More info and photographs of the exhibition here.

"House like an airy man-made forest, like living on the tree-top traversing from branch to branch"

"To flow and to stay, the polar opposites are made to coexist."

More info and photographs of the exhibition here.

Thursday, 29 October 2015

Mel Gibson's Legs

Akin to hiring the least qualified and unsuitable candidate for a job, illustrator ZEEL invited me to write a piece for the book accompanying the upcoming illustration exhibition The Rise and Fall of Mel Gibson. Least qualified as I had never even seen a Mel Gibson film before ZEEL asked me. Under strict laboratory conditions then, with my hand hovering over a red alarm button in case of emergency,  I was exposed to the film What Women Want, an American Romantic Comedy from the year 2000. How a Norwegian fisheries scientist/ film buff got into the mix, I don't know.
The flyer is designed by Aidan Saunders, who organised the exhibition together with ZEEL.

Mel Gibson’s legs

I’ve come to Norway to do some research into Mel Gibson and his seminal film, What Women Want. Although the film came out in 2000, and was quite popular in Norway that year, incredibly, fifteen years later, it is still the highest grossing film here. At the Oslo Film Foundation, recent research has revealed that the average Norwegian has seen the film 13.3 times.

Sometimes films get lost in translation when they cross the Atlantic, but in this case the film bound for Norway was actually lost. Ragnar Holst Sørland, a fisheries scientist, was given the task of importing What Women Want. He had made a series of highly successful films of fish for television. In Norway people love to see slow, contempletive films of trains going from one side of the country to another, for example, or rain pattering on a corrugated iron roof, or twitching curtains, all in real time. The trouble was after Sørland’s astoundingly low key film Fish Sleep Too the genre seemed to be exhausted.

But what does all this have to do with What Women Want, a film about a chauvinistic advertising executive, played by Mel Gibson, who electrocutes himself in the bath and suddenly is gifted with the ability to hear women’s thoughts? Surely that couldn’t be boring? It’s true, Sørland was pretty disappointed when he saw this film. He had never done product placement, but this film was practically an advertisement for Nike. They even had Nike executives play themselves in a key pivotal scene. He didn’t like scenes with pivots either. The protagonists in his film were fish of the most easy going nature, so would blow any rampant egotistic alpha male like Gibson out of the water.
As he sat through the film in Gibson’s own private screening room in LA, he had to stifle yawns. In one scene, Gibson was supposed to be sampling products aimed at women such as lipstick, leg wax, and mascara, to get insight for a pitch to his advertising boss the next day. Instead of putting his mind to it, he wastes his time drinking red wine and dancing around his apartment to Frank Sinatra. He even rips a decent pair of tights. Ragnar tries to understand the premise of the film. Why doesn’t Nick Marshall respect and understand women in the first place? Why does he find having a female boss a problem? Don’t they have a women’s quota?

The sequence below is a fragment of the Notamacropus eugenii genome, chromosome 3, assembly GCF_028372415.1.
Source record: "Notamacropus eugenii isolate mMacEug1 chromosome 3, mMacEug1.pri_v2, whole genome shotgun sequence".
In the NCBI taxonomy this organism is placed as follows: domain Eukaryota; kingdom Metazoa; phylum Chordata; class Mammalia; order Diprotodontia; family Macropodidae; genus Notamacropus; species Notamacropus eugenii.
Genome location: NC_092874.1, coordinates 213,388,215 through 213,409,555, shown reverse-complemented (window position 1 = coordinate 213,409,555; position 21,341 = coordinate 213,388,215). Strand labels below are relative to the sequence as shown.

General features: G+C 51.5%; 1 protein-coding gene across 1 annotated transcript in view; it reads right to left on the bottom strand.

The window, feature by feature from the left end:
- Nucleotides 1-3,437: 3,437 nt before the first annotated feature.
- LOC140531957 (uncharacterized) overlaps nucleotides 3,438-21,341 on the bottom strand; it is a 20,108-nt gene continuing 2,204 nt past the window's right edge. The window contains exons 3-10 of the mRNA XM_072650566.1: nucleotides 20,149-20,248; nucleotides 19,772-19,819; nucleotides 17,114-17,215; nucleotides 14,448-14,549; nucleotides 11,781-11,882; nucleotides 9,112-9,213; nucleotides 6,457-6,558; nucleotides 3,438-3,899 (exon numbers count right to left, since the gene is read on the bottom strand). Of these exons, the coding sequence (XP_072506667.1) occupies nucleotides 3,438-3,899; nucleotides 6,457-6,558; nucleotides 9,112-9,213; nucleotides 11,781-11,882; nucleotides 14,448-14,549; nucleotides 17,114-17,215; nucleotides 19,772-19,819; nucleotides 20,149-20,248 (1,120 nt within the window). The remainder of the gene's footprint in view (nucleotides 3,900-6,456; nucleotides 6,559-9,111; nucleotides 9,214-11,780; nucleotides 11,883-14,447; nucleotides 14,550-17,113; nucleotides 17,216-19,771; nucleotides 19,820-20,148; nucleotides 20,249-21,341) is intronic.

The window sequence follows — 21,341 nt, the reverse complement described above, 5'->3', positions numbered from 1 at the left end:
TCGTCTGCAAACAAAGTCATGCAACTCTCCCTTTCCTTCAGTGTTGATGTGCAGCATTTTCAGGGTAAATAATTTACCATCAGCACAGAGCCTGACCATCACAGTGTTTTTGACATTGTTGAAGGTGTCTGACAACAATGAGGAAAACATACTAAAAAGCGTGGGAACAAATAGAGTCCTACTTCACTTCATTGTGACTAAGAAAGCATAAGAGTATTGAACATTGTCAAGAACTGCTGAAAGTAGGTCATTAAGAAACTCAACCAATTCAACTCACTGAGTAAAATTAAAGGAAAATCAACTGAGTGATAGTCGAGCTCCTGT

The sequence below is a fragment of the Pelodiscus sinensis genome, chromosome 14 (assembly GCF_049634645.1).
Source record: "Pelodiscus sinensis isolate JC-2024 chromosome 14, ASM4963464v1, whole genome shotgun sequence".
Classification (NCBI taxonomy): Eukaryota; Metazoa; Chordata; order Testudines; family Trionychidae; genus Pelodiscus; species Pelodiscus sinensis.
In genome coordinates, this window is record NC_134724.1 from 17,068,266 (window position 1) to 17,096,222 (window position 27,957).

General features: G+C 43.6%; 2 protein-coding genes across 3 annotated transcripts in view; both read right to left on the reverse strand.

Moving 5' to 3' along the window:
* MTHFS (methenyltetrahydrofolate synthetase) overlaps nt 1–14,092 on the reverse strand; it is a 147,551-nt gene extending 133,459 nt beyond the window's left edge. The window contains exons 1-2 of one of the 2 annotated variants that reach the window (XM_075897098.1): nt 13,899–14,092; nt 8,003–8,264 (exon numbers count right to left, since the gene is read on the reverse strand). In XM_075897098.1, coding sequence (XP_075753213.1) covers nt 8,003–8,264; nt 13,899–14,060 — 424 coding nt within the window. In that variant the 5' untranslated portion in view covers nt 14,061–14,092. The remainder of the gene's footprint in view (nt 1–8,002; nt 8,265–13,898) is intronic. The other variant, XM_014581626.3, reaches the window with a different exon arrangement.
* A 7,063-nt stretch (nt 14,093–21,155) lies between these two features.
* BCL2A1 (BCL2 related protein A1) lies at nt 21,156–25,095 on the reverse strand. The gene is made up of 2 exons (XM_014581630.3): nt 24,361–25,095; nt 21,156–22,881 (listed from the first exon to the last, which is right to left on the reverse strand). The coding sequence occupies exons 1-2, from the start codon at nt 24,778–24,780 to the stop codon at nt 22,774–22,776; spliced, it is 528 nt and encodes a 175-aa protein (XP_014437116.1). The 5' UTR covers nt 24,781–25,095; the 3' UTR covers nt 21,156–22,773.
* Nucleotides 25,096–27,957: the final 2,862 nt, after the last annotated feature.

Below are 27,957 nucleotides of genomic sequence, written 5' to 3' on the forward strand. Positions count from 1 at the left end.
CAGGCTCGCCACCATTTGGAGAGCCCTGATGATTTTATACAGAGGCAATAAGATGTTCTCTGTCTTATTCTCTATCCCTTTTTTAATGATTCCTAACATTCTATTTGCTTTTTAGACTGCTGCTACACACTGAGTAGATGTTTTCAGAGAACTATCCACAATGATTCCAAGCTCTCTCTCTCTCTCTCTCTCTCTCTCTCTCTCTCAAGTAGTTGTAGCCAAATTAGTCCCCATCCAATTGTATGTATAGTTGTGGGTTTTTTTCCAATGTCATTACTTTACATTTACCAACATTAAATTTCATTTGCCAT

After turning down Gibson’s offer of a part in his latest movie as a Norwegian fisheries scientist, Ragnar makes his excuses and leaves with Sinatra still ringing in his ears. Gibson’s film stinks like Surstrømming, but Ragnar has the film board to answer to. Ragnar comes to a decision. “I’ll do it ‘My Way”, he says. “Not for me though. For my fellow citizens.”

On the ship back to Norway, Ragnar has just six months to rework the film. In his tiny cabin he works with scissors and glue, cellophane and burned matchstick heads to recreate a film that could just merit his journey. After four months he pauses to look out the porthole, then resumes his work. 

The Oslo Film Foundation screens What Women Want. It is a 24 hour frame by frame version of the scene in which Mel Gibson waxes his right leg. The part that Ragnar finds particularly successful is the four hour scene of the wax heating up in the sink in its little tub. How that scene was wasted before in a matter of a second? The scream Gibson emits when ripping off the wax strip now has a spiritual quality. Slowed down, it is hard to tell if there is really one tone or more, but at times it sounds like a Mongolian throat singer, uplifting.

Pleased with his work, he decides to set off on a vanity project, ‘sink or sink’, a film about a carp's journey to the bottom of a pond. He has also made a friend across the pond. Mel Gibson has agreed to introduce him to a friend or two in Hollywood. Maybe they will knock out some slo-mo films together, as Mel calls them. They even have a working title: What Fish Want. 


A video of a flick through preview of book: